3) A Nightmare on Elm Street
The Faculty is good but Freddy Kruger is iconic. The series is based in the town of Springwood, Ohio and is about a dead man who kills teenagers in their dreams. If you saw this movie as a youngster I imagine it was difficult to go to bed after that. While it is similar to other low-budget horror movies in some respects, director Wes Craven adapted it to the times and made small changes that left a big impact, including not giving his killer a mask so he could talk with his victims. The franchise is credited with building New Line Cinema; it was the first movie the studio ever made and with a $1.8 million budget it made $25 million in the U.S. alone, and that's just the first movie. Freddy is one of the greatest movie villains of all time and one of Ohio's most notorious residents.
2) Rain Man
This was the highest grossing movie of 1988 and also won several Oscars including Best Director, Best Actor for Dustin Hoffman, and Best Picture. When Charlie Babbitt finds out his father has died, he goes to Cincinnati to settle his father's estate. While in Cincy not only does he get the shits from eating Skyline Chili (probably) he also finds out that the bulk of his father's three million dollar estate went to his brother Raymond (Dustin Hoffman) who has savant syndrome. While Dustin Hoffman gets most of the praise for the movie, and no doubt he should, Tom Cruise may be even more important to the narrative. Raymond is the more memorable role, but if Cruise didn't draw you into feeling his frustration with his brother then all the emotion at the end of the movie would be lost. Rain Man is almost 30 years old, so if you haven't seen the movie it may seem like homework but it’s worth a viewing.
1) Tommy Boy
That's right; a fat guy in a little coat beat out a movie that won the Oscar for Best Picture. But which movie had more of a cultural impact? Sure it's close, but this movie helped propel Chris Farley and David Spade past Saturday Night Live and would have made Farley a superstar had it not been for his untimely death two years later. While Tommy is traveling all across the Midwest to sell brake pads, his heart is in Sandusky, Ohio, where his family's factory is located. This movie is side-splitting funny and one I am comfortable saying everyone should see. Farley is one of the best slapstick performers maybe ever, and this movie stands the test of time.
The Dark Tower Reviewed
Fans of The Dark Tower have been eagerly waiting for a promised film adaptation of what Stephen King calls his magnum opus. Initially, both J. J. Abrams and Ron Howard were attached to the movie but they each backed out, finding the task too daunting. How do you take a beloved book series from a renowned author and do justice to the fans and people who have never read the series? Turns out it's really hard to do.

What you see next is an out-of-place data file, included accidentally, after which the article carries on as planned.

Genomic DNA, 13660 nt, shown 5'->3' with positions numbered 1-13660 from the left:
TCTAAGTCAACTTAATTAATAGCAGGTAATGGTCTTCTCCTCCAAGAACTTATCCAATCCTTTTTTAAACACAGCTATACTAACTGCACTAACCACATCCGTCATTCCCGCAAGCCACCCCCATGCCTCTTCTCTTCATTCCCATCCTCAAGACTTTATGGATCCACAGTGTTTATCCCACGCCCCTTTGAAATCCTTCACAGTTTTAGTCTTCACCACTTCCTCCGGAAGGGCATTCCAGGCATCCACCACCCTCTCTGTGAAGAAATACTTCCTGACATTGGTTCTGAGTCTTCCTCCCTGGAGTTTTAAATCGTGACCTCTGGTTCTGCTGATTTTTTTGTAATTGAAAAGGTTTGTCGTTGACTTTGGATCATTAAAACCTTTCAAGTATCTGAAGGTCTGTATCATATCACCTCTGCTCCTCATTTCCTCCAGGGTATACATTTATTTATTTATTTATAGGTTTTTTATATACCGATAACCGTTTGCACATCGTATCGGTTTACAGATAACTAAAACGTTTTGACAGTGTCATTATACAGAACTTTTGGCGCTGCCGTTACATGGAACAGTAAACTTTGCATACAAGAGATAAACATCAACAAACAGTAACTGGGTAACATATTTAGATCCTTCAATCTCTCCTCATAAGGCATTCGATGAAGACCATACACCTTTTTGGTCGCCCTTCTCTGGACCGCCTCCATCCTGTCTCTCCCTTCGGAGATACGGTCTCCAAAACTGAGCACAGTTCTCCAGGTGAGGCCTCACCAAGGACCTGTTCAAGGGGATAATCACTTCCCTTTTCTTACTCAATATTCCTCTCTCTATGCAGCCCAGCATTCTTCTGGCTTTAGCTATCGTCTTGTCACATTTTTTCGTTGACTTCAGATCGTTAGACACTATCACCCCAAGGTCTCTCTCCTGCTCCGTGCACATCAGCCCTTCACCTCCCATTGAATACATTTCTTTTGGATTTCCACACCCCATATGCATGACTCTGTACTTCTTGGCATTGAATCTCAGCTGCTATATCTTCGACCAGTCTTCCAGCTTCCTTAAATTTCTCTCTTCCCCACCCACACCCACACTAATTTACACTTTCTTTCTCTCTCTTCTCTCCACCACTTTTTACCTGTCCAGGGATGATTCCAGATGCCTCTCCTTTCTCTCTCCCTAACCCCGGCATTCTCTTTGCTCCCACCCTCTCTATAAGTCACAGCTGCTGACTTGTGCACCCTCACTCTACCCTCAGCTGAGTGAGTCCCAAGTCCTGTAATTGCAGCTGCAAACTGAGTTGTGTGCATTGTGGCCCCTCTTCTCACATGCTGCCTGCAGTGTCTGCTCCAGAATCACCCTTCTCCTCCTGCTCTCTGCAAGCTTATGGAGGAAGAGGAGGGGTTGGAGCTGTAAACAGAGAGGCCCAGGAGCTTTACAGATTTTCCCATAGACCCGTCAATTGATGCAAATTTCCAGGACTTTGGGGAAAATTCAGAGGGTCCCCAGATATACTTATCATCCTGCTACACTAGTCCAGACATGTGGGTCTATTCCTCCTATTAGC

The Dark Tower is about an 11-year-old boy named Jake Chambers (Tom Taylor) who is suffering from recurring dreams about an evil man using children to bring down a large black tower, and the cowboy trying to stop him. It turns out the dream is real and Jake joins the last Gunslinger (Idris Elba) in Mid-World to stop The Man in Black (Matthew McConaughey) from bringing about the end of the universe.
If that sounds unnecessarily complex, it is. While I never read the novels because it seemed too daunting a task, I imagine part of the pleasure of the books is that King can expand on these details and themes to create a fully-realized world. Here, they try to squeeze as many details as possible into the first half of a 95-minute movie, which leads to the movie's biggest problem–pacing. The beginning of the movie is drawn out with long exposition, including many seemingly important details never mentioned again. Then suddenly we're at the final face-off between good and evil. The entire second act of the story is nowhere to be seen.
I’m willing to bet readers and fans of The Dark Tower series are going to be pissed. The movie feels more like the start of an action series than something to honor the source material. Part of the confusion in the narrative may be explained by the fact that the film is meant to be a sequel to the final book, not a direct adaptation. While this may explain the truncated story arc, it will probably have readers denouncing the over-simplification of a beloved series.
I liked Matthew McConaughey in this movie; he’s been preparing for the role of the Man in Black for a while now. He plays it as a mix of Rust from True Detective and whatever he is doing in those Lincoln commercials. Is he mugging for the camera a little bit? Sure. But I think his portrayal of the character works for the movie that was made—mysterious, slick, and for some reason magical.
Idris Elba is always cool, but his character doesn't seem fleshed out enough, which is puzzling given that most of the $6 million spent on reshoots were done to give The Gunslinger more depth. Then there is Tom Taylor, who plays the young boy; he does a fine job as the protagonist but doesn't add anything special to the role. He also doesn't detract from the movie, which is sometimes the best you can hope for with a child actor. But when he's the central character you would hope for something more.
The Dark Tower was supposed to be the beginning of a movie franchise and television series. But if this is the tone we can expect going forward, I’d guess that will be put to an abrupt halt. I don’t even quite understand how they would continue to adapt the series if this movie is supposed to be a sequel to the last book. That confusion is probably on par with how the audience will feel walking out of the theater. D